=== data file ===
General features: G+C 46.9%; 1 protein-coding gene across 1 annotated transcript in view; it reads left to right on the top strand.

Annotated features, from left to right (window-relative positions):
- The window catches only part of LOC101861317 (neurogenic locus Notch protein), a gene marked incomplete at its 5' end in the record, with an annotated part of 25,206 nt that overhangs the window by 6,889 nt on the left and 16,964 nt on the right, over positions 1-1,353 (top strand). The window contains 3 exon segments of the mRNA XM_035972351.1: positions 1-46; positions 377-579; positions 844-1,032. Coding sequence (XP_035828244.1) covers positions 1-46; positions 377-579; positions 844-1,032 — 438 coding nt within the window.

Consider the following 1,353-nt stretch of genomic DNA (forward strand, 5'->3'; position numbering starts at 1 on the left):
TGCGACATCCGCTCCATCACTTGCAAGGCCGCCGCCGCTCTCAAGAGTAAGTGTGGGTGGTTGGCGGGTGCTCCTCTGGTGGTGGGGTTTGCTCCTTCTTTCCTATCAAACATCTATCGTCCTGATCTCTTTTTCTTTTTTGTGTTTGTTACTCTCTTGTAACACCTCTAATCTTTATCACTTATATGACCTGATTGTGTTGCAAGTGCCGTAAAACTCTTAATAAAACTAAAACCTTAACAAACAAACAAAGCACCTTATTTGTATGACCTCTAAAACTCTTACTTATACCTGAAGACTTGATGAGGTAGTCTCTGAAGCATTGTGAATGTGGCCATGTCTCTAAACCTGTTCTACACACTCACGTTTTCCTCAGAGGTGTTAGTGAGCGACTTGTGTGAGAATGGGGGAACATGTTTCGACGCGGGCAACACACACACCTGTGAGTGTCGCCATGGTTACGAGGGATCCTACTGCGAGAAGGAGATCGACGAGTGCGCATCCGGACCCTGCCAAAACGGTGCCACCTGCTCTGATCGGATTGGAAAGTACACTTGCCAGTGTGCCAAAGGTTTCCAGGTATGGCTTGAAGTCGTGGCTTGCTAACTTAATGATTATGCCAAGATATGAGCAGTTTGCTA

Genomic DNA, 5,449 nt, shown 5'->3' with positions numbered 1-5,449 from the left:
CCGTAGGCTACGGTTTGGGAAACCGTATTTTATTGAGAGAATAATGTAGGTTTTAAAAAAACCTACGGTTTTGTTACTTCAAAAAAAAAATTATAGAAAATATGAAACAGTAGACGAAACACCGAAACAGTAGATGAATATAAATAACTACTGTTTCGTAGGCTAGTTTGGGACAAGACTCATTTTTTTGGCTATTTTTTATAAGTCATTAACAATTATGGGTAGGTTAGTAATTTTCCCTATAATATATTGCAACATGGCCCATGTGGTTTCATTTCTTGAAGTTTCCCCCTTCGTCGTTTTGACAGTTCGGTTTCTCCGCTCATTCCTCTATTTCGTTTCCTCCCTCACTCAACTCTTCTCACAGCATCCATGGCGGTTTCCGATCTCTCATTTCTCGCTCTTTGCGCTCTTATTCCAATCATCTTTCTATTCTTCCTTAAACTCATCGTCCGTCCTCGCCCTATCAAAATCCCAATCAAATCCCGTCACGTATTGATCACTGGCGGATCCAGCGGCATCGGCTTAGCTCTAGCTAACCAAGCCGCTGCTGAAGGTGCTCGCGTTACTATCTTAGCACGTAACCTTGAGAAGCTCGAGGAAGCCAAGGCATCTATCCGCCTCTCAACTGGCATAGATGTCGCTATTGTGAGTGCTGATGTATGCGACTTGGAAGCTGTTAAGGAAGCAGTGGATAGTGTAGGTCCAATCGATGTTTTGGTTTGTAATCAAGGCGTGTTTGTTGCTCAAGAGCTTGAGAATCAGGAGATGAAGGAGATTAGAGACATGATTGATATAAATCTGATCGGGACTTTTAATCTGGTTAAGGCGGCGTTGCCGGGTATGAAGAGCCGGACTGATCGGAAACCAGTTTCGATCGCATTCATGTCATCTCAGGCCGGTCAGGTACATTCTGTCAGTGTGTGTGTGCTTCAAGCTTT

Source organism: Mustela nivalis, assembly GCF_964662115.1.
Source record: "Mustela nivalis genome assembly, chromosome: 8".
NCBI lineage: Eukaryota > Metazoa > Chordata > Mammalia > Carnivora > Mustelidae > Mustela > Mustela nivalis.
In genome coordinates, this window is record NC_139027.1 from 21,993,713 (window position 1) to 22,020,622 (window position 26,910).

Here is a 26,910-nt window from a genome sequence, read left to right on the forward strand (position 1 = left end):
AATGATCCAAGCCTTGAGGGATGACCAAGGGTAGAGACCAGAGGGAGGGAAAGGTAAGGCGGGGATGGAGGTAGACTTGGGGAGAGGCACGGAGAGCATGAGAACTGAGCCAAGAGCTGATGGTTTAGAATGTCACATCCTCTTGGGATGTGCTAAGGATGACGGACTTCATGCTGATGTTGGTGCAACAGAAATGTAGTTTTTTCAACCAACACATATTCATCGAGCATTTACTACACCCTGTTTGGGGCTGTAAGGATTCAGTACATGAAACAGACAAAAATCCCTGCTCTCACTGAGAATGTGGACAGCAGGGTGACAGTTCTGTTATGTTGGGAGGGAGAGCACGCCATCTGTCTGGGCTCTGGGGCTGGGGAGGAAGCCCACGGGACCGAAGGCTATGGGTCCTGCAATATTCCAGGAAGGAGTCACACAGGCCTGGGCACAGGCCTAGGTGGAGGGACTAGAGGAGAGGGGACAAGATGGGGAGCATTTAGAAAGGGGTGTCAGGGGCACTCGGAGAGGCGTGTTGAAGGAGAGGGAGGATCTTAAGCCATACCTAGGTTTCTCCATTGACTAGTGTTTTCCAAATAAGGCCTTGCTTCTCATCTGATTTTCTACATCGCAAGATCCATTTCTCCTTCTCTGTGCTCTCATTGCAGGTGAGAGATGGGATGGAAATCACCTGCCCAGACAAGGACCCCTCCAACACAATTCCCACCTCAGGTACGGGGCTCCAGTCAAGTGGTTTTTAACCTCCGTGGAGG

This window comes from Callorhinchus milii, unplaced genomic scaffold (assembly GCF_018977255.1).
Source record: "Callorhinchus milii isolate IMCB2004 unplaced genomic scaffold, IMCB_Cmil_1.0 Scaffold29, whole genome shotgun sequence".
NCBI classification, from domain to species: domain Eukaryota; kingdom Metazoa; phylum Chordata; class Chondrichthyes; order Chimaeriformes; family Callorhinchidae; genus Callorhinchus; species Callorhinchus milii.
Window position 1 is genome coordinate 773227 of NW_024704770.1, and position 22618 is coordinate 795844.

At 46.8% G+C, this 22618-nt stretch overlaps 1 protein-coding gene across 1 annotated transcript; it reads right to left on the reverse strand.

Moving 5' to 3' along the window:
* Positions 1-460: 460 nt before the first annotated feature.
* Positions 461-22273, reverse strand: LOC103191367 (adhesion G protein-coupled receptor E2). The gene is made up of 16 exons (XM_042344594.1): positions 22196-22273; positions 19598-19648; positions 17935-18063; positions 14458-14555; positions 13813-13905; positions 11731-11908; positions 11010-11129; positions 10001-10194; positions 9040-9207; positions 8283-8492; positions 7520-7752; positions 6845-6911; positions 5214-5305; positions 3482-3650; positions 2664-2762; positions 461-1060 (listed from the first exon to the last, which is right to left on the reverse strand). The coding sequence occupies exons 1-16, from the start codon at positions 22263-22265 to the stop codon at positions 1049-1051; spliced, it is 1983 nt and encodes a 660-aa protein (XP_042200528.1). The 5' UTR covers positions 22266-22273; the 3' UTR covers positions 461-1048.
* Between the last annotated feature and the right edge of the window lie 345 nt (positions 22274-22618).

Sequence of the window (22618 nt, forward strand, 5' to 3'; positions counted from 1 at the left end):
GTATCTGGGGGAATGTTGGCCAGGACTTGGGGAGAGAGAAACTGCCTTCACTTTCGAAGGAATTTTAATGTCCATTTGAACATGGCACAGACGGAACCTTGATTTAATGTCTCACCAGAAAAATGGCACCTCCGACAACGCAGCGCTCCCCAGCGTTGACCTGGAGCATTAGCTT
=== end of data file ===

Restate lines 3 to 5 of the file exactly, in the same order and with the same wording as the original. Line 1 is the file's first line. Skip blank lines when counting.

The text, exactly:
- The window catches only part of LOC101861317 (neurogenic locus Notch protein), a gene marked incomplete at its 5' end in the record, with an annotated part of 25,206 nt that overhangs the window by 6,889 nt on the left and 16,964 nt on the right, over positions 1-1,353 (top strand). The window contains 3 exon segments of the mRNA XM_035972351.1: positions 1-46; positions 377-579; positions 844-1,032. Coding sequence (XP_035828244.1) covers positions 1-46; positions 377-579; positions 844-1,032 — 438 coding nt within the window.

Consider the following 1,353-nt stretch of genomic DNA (forward strand, 5'->3'; position numbering starts at 1 on the left):
TGCGACATCCGCTCCATCACTTGCAAGGCCGCCGCCGCTCTCAAGAGTAAGTGTGGGTGGTTGGCGGGTGCTCCTCTGGTGGTGGGGTTTGCTCCTTCTTTCCTATCAAACATCTATCGTCCTGATCTCTTTTTCTTTTTTGTGTTTGTTACTCTCTTGTAACACCTCTAATCTTTATCACTTATATGACCTGATTGTGTTGCAAGTGCCGTAAAACTCTTAATAAAACTAAAACCTTAACAAACAAACAAAGCACCTTATTTGTATGACCTCTAAAACTCTTACTTATACCTGAAGACTTGATGAGGTAGTCTCTGAAGCATTGTGAATGTGGCCATGTCTCTAAACCTGTTCTACACACTCACGTTTTCCTCAGAGGTGTTAGTGAGCGACTTGTGTGAGAATGGGGGAACATGTTTCGACGCGGGCAACACACACACCTGTGAGTGTCGCCATGGTTACGAGGGATCCTACTGCGAGAAGGAGATCGACGAGTGCGCATCCGGACCCTGCCAAAACGGTGCCACCTGCTCTGATCGGATTGGAAAGTACACTTGCCAGTGTGCCAAAGGTTTCCAGGTATGGCTTGAAGTCGTGGCTTGCTAACTTAATGATTATGCCAAGATATGAGCAGTTTGCTA